My favourite poem in this colle
Anthony Jacobson
Nov 15, 2011 Anthony Jacobson rated it it was amazing
This was probably the second or third book of poetry I ever read outside of the British stuff that was prescribed in school. 'Dangling in the Tournefortia', like all of Bukowski's poetry collections, show a different side to the author. While still rich in the raw, visceral inclinations of his prose fiction, his poetry shows his adeptness at creating moods and sensations with strings of words. There is a sensitivity in Bukowski's poetry that is not always so obvious elsewhere. Oft criticized for ...more
Jun 23, 2016 Andy rated it liked it
Shelves: modern
To begin with, know I love the Buke (thanks to this book I found out that is what he preferred). But... this book must have been written towards the end. Some of his works seem to flow merely out of what he did that day, or memories with a dulled poignancy. Kind of like his work "Hollywood." The reader gets a kinder gentler Buke. Which, at times is nice, but it is the difference between a warm cup of hot chocolate, and espresso. This isn't to say that there are not some outstanding works. "yrs. ...more
Nov 10, 2008 Zack rated it it was amazing
I had high hopes for this one, it being perhaps the only book by him I'd never read or even seen a copy of. Kind of a let down, though. Only a few really good ones, and I got the feeling he wasn't trying as hard as usual, as if on purpose. Not since "Come On In," a recent book of posthumous new poems, have I been so disappointed. Very readable, but lacking soul-force in a way.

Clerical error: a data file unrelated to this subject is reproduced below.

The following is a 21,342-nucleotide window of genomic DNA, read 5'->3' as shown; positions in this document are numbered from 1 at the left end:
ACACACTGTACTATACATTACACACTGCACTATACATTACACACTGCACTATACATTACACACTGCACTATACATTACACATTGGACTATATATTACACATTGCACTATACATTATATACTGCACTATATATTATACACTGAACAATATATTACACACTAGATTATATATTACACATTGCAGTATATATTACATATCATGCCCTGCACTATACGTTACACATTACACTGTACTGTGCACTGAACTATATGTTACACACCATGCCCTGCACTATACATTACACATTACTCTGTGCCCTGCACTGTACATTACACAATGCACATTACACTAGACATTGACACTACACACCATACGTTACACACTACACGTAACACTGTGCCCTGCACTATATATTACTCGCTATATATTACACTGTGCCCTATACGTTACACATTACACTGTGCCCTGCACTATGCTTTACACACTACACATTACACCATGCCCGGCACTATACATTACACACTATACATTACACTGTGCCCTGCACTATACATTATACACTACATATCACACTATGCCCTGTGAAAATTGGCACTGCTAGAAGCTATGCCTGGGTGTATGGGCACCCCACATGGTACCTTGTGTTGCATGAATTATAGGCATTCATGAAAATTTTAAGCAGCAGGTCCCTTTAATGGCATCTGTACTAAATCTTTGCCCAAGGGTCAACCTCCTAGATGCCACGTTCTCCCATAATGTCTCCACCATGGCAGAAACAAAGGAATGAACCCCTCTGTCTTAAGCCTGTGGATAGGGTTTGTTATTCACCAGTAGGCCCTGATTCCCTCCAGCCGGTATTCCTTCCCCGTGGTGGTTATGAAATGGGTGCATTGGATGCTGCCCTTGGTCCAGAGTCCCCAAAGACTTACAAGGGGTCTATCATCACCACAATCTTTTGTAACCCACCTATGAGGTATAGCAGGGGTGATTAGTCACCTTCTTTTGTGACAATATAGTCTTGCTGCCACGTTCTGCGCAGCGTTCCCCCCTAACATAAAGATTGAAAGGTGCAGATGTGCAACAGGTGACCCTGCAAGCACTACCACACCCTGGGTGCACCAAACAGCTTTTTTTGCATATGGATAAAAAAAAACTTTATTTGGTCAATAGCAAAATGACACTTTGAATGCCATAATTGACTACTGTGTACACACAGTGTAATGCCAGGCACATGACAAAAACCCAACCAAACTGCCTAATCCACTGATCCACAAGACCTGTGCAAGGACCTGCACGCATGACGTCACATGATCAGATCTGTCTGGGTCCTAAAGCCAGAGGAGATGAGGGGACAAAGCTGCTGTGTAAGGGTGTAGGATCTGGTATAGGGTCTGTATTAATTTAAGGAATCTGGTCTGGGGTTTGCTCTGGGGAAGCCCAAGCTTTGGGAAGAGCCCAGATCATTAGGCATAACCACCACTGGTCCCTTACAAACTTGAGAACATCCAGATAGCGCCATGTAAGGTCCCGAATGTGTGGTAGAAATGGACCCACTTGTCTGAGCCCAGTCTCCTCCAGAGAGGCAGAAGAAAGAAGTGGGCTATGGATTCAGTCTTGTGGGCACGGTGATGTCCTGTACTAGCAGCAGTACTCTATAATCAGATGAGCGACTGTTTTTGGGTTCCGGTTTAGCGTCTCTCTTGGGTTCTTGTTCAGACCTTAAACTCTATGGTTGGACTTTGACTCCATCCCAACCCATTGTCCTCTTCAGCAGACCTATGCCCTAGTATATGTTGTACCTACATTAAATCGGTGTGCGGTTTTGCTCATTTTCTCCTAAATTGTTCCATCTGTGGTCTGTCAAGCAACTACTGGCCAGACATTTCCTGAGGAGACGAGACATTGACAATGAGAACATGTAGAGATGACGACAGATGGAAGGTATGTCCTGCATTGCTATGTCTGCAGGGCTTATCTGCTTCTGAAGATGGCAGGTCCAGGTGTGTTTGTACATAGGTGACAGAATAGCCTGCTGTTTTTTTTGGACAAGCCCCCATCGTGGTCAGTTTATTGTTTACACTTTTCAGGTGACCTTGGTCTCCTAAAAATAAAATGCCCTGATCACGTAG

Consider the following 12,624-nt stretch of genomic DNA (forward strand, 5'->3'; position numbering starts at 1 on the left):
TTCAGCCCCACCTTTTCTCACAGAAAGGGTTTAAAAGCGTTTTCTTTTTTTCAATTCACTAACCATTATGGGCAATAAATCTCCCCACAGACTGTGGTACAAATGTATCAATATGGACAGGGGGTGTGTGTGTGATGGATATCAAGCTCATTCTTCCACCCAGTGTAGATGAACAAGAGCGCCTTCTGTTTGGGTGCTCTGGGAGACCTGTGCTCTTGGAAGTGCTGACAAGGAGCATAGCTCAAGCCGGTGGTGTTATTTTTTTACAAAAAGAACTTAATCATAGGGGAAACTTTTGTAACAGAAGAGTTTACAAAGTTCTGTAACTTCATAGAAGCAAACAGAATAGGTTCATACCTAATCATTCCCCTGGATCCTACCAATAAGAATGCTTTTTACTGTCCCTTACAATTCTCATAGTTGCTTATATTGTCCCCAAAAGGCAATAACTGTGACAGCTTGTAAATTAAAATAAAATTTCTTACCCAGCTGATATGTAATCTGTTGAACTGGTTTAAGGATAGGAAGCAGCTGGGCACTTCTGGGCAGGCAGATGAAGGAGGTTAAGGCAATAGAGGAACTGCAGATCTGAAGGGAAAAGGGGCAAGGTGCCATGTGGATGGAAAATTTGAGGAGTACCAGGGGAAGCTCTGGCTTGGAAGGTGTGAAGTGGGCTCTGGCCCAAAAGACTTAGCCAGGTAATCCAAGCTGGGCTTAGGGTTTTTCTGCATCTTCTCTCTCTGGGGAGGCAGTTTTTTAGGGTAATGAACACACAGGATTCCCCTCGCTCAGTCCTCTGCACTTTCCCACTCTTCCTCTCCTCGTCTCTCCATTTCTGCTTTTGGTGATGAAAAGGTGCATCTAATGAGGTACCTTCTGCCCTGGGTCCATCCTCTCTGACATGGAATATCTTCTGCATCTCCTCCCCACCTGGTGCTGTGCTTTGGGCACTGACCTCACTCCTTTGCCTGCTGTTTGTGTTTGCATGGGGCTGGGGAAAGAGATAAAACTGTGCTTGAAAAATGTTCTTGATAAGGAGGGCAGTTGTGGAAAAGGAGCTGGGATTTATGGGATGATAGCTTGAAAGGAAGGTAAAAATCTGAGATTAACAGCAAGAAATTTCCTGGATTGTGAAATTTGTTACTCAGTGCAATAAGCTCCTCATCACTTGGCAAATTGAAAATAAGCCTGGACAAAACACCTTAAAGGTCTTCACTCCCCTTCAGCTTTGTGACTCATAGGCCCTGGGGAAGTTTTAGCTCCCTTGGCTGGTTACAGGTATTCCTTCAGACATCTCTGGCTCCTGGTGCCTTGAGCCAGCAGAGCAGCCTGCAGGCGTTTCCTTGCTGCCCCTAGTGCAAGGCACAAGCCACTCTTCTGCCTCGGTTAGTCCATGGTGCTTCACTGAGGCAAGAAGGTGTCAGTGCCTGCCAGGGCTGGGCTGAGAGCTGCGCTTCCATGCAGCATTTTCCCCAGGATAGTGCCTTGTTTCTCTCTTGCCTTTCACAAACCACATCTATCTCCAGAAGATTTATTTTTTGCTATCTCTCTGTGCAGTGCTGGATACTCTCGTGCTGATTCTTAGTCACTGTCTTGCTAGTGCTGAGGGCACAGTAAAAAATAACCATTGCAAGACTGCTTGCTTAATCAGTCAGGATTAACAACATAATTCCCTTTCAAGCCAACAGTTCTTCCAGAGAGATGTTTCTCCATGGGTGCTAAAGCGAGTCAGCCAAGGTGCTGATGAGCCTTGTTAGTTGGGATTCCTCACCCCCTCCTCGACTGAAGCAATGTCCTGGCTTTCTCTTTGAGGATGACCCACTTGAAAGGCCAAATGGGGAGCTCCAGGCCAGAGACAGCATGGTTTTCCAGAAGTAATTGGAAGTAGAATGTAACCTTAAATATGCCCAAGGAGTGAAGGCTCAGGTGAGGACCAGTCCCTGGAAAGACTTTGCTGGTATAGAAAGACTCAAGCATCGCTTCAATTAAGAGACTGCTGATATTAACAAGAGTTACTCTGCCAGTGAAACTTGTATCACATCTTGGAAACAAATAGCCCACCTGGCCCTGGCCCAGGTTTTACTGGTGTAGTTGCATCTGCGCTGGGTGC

Corey Deiterman
Aug 02, 2010 Corey Deiterman rated it liked it
More short stories and poetry from Bukowski. It's still masterful, but it's right around the time he was growing fed up with his fame and some of it becomes depressing in that aspect. Especially towards the end, it begins to focus on his increasing feeling of having sold out and his writing being fake in a way, which is a bit awkward to read. Still great though.
Luis Guillermo
Jun 10, 2015 Luis Guillermo rated it really liked it
It's been over a month - I'd say - without reading anything but the back of the Glade while I'm sitting in the toilet. Actually, I think I haven't even read that, so it feels good to finish something.
In this one, Bukowski, once again, shoots with honesty about luck, talents, women, horses, life and death.
Good reading.
Chris S
Mar 05, 2010 Chris S rated it it was ok
Shelves: poetry
And here ends my Bukowski journey. After three books (TDRALWHOTH and LIADFH) I've come to the conclusion that if you've read one book of Bukowski poetry you've read them all - as the repetition of themes/subject matter soon gets quite tiresome.